Towards an understanding of yolk syncytial layer formation in the zebrafish embryo.
The transformation of the single-celled zygote into a complex, multi-cellular organism begins with the process of cleavage. The yolk-rich embryos of birds, reptiles, prototherian mammals and teleosts initially undergo a pattern of meroblastic (or partial) cleavage. This results in a blastoderm with marginal cells that retain cytoplasmic connections to the yolk when the central cells cellularize after several rounds of division. A consequence of this cellularization is the formation of a small, almost imperceptible cavity separating the central blastomeres from the yolk-mass. This study demonstrated the presence of extracellular space beneath the blastoderm of the early zebrafish embryo, which corresponds to this cavity.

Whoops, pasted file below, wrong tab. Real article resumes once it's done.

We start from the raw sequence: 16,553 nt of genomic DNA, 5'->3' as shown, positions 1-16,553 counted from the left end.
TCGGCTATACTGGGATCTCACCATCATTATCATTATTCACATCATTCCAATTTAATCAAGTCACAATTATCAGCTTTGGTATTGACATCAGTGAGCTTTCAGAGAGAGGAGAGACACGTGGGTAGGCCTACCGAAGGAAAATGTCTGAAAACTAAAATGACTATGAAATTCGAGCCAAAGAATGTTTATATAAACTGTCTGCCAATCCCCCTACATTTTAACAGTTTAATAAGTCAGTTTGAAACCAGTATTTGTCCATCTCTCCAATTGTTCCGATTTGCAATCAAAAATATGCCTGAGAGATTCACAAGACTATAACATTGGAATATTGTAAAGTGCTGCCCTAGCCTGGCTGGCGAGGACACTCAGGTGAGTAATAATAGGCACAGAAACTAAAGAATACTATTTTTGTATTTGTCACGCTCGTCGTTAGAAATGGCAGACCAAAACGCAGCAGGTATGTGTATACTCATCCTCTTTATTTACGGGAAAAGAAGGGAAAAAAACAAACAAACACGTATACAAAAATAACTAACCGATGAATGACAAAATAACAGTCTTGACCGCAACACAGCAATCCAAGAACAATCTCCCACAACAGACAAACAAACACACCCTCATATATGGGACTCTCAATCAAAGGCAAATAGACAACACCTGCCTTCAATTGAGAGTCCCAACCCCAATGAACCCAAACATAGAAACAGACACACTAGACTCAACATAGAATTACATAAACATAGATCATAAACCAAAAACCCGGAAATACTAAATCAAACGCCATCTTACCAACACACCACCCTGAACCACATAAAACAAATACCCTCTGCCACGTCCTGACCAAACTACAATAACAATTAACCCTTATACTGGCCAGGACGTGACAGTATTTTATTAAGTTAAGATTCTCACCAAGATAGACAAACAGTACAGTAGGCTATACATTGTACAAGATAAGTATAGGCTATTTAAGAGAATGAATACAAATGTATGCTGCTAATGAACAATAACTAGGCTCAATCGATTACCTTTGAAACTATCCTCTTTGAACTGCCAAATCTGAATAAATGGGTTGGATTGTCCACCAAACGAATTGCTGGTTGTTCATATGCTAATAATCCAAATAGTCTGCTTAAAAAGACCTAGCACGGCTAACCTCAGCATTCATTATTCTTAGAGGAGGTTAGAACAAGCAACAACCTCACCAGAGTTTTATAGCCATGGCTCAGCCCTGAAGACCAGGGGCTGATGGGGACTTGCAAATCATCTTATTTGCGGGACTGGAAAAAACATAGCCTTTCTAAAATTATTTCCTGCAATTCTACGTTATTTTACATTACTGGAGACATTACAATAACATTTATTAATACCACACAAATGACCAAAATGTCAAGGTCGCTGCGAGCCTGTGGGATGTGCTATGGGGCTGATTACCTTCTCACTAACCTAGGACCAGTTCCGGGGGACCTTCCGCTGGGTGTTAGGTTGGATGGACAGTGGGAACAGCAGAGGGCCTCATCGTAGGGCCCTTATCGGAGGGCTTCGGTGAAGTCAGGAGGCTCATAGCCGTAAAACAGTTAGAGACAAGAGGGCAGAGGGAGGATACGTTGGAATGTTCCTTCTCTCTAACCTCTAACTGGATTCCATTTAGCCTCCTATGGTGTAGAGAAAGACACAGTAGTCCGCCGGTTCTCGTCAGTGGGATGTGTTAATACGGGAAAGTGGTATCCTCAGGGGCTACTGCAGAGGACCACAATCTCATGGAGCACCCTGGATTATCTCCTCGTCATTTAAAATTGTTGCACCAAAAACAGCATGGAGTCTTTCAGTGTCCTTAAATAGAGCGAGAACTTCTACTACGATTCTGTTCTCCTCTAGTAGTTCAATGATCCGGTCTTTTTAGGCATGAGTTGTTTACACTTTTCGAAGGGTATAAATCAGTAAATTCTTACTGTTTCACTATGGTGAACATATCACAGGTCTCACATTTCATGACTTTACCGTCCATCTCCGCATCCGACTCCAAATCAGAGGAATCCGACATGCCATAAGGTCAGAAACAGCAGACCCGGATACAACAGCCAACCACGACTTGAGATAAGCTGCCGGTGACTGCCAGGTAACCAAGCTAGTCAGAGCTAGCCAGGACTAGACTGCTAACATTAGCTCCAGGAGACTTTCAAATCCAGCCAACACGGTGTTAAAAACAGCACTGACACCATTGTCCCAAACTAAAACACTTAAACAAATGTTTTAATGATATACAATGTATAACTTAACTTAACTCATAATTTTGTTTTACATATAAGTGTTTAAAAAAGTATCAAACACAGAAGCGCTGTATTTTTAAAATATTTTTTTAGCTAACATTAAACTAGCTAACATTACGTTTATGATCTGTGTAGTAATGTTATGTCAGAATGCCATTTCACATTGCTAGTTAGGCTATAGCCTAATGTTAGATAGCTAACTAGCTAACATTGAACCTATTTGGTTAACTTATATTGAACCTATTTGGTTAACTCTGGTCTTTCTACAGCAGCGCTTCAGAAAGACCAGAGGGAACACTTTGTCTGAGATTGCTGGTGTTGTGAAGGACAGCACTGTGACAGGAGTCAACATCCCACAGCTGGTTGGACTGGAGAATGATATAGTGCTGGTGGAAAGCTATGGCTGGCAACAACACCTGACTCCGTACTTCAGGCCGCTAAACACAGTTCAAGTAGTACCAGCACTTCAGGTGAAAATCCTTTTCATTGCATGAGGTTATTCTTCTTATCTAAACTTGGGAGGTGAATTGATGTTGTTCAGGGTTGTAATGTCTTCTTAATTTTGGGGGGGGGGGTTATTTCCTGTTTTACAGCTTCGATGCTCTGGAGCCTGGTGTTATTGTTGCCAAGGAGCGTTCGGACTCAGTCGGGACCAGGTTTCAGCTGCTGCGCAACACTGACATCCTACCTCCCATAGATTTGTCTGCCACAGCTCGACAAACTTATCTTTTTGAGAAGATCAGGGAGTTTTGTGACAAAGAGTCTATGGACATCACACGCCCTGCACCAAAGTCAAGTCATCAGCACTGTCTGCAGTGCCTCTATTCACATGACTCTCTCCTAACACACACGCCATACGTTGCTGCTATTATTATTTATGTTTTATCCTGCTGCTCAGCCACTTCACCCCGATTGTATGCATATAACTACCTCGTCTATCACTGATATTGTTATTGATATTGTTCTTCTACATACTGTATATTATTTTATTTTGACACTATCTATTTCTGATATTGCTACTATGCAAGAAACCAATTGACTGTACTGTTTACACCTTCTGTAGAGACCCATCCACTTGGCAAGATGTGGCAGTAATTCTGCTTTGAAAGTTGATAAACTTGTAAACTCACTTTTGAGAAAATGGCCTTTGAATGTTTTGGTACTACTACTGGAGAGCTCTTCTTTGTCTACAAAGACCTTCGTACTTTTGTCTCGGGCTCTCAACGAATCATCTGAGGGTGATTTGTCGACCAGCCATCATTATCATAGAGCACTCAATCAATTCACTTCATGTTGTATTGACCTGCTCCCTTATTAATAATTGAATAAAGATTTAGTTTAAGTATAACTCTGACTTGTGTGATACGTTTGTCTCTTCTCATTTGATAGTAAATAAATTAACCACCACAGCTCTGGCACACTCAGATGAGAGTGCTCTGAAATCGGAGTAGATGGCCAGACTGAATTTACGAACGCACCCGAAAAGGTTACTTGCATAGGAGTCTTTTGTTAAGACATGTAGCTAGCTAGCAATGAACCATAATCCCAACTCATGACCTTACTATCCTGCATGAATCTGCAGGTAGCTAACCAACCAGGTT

The hallmark of meroblastic cleavage is the formation of the periblast from the marginal blastomeres, which contribute their nuclei and cytoplasm to the yolk cell cortex resulting in the formation of a syncytium. In teleosts, detailed descriptive studies have revealed that the periblast or yolk syncytial layer (YSL) is formed by the “collapse” of marginal blastomeres onto the yolk cell. However, little is known about the molecular mechanism that underlies the formation of this important structure. In this thesis, I demonstrated by time-lapse confocal microscopy, in a transgenic line that expresses membrane-targeted GFP, that the YSL forms as a result of the absence of cytokinesis between daughter nuclei at the tenth mitotic division and the regression of pre-exsiting marginal cell membranes thus converting the former margin of the blastoderm into a true syncytium. Moreover, disruption of components of the cytoskeleton induced the formation of an expanded YSL, which is enlarged at the expense of the blastoderm. Depolymerization of microtubules with nocodazole, blocking the polymerization of actin using cytochalasin D and inhibiting the activation of Rho kinase (Rock), a known actin cytoskeleton regulator and myosin activator, with Y27632 all resulted in the same phenotype – the expansion of the YSL. Since these elements are components of the cytokinetic machinery, it suggests that the YSL normally forms as a result of inhibition of cytokinesis in the marginal blastomeres.
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